No More Heroes 3 - Switch Review

"Welcome back to the Garden of Insanity"

No More Heroes 3 - Switch Review
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Travis Touchdown returns in No More Heroes 3 and if becoming the number one ranked assassin in the world wasn't enough, now it's time for Travis to become number one in the Galactic Superhero Rankings. When an intergalactic threat crashes down to Earth, it falls to our otaku anti-hero to save the world by putting an end to the evil Prince FU's lifelong dream of conquering the planet. Travis, welcome back to the Garden of Insanity!  

The Good

No More Heroes 3 is as zany as ever with all of the blood splatters and F bombs you can handle! But this time, those blood splatters come in a wide range of colours thanks to the aliens and the F bombs are coming from a motive to save the world.

The combat is as engaging as ever in the third instalment, especially with the newly added Death Glove Skills. These allow Travis to activate four different special skills, including projecting an enemy away from you (and sometimes, into another enemy), dropkicking an enemy from a distance, temporarily slowing down time and sending a cloud of projectiles within a small radius. Adding these skills allows for much more variety in the combat, distancing away from the standard slash-parry-suplex routine from the first two entries.

The music is wonderfully creative, especially during moments you wouldn't expect. My favourite example of this would have to be the hip hop theme when eating sushi; with the verse rapping about rolling sushi up like a bowling ball and the chorus dramatically singing "itadakimasu", I had no choice but to put the controller down for five minutes and take it all in.

The superhero motif is a primary theme of No More Heroes' third instalment and this transcends more than just your enemies' designs. There are multiple nods to Marvel and DC, such as Travis' Full Armour Mode turning him into a cheap Iron Man knockoff. It also wouldn't be a game about an Otaku if Grasshopper Interactive didn't use this opportunity to make the Full Armour Mode applicable to space battles in Gundam style mech battles and might I just say, these were awesome!


  • As zany as ever
  • Creative music
  • The superhero motif fits well

The Bad

While this is definitely the best No More Heroes has ever looked, it doesn't quite look like a game released in 2021. This also may not be the first time Travis has been seen kicking *ss in HD but let's face it, it captures the spirit of the series better than the PS3 ports.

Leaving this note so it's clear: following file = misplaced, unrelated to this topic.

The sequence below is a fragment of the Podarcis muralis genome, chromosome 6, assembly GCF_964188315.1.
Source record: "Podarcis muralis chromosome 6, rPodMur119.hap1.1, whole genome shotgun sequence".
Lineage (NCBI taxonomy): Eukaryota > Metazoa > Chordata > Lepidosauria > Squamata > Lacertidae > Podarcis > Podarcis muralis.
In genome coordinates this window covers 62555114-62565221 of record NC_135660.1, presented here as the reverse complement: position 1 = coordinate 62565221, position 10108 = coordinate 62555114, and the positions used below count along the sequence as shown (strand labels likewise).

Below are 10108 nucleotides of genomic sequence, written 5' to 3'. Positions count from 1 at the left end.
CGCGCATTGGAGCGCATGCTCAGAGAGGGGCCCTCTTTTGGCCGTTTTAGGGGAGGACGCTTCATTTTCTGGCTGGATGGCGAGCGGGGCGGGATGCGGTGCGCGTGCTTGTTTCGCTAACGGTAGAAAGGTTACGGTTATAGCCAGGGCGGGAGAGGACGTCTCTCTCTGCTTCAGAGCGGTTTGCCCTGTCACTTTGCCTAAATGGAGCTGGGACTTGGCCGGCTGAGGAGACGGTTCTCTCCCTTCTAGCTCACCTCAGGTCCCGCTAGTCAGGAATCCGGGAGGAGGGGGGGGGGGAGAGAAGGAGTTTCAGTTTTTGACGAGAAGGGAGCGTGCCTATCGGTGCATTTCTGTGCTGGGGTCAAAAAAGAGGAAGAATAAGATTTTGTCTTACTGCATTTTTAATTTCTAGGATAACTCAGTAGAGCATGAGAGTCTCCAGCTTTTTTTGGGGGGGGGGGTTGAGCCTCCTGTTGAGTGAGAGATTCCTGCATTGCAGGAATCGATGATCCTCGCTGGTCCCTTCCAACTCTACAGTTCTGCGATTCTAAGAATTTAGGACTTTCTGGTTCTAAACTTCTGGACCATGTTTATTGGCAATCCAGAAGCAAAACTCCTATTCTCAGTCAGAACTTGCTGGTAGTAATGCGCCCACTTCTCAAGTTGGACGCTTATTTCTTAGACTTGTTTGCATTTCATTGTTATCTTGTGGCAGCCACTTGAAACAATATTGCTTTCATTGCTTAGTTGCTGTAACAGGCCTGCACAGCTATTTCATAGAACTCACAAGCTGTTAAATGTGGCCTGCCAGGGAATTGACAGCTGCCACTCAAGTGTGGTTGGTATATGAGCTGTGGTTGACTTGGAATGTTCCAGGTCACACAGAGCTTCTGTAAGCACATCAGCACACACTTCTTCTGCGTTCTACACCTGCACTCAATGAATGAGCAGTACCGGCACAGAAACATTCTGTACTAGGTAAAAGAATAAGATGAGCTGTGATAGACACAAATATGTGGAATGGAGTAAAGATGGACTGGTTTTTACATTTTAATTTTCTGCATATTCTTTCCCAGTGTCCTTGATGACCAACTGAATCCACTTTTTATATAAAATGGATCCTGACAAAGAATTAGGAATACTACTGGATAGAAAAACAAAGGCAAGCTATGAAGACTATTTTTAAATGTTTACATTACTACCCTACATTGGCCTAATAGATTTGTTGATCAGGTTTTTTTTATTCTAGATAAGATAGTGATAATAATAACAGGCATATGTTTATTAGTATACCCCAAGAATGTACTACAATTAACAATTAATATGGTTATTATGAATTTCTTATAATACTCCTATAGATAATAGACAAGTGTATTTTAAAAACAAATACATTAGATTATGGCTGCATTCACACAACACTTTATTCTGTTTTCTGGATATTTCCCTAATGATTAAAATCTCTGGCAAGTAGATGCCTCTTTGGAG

Remember when the original No More Heroes made players ride that terrible handling bike around a bare-boned overworld? Well, apparently Suda51 still can't get it right, even after 14 years. The mini-map is tiny whilst lacking in detail, so you only have a brief idea of what's happening on it, the bike controls awfully and the frame rate takes some horrendous dips. I honestly think it might even be worse than the original game. I was a fan of No More Heroes 2's menu style as it streamlined the experience and trimmed out the fat and the third game should have either got the exploration right or gone with 2's approach - instead, they did neither of those things. The map is also bigger this time around with more areas to explore. This would've been a good thing if exploring was fun to to begin with.

Saving the game by having Travis go to the toilet is something that's synonymous with the No More Heroes series and it would be strange to save without it. However, the concept of having to go to a specific point to save feels incredibly outdated. This was kind of fixed in this game by the idea of public restrooms in the open world and having to play a short minigame to unclog them but it still doesn't take away from the fact that it's a relatively high budget game which lacks autosave in 2021.

Despite the original two entries in the No More Heroes franchise being based around motion controls, you may not want to play with them now. While it's an option in No More Heroes 3 for purists of the original entries, the games are much better suited for standard controls. Give me No More Heroes 3 with a Nintendo Switch Pro Controller any day!


  • Visually lacklustre
  • Open world exploration is a chore
  • Save points feel outdated
  • Pro Controller > JoyCon motion controls

Final Score: 8/10

Just like the other entries in the series, No More Heroes 3 is not without its share of issues. With a bigger budget and more hands on deck, the series could certainly fix the game's lacklustre exploration - just imagine a No More Heroes game with the open world exploration akin to the Yakuza series! However, what Grasshopper Manufacture does manage to pull off here is another quirky adventure with all of the highs, lows and raised eyebrows that the series is known for.

Thank you for checking out our No More Heroes 3 Switch review, thank you to Nintendo AU/NZ for providing the review code and thank you to our $5 and up Patreon Backers for their ongoing support:

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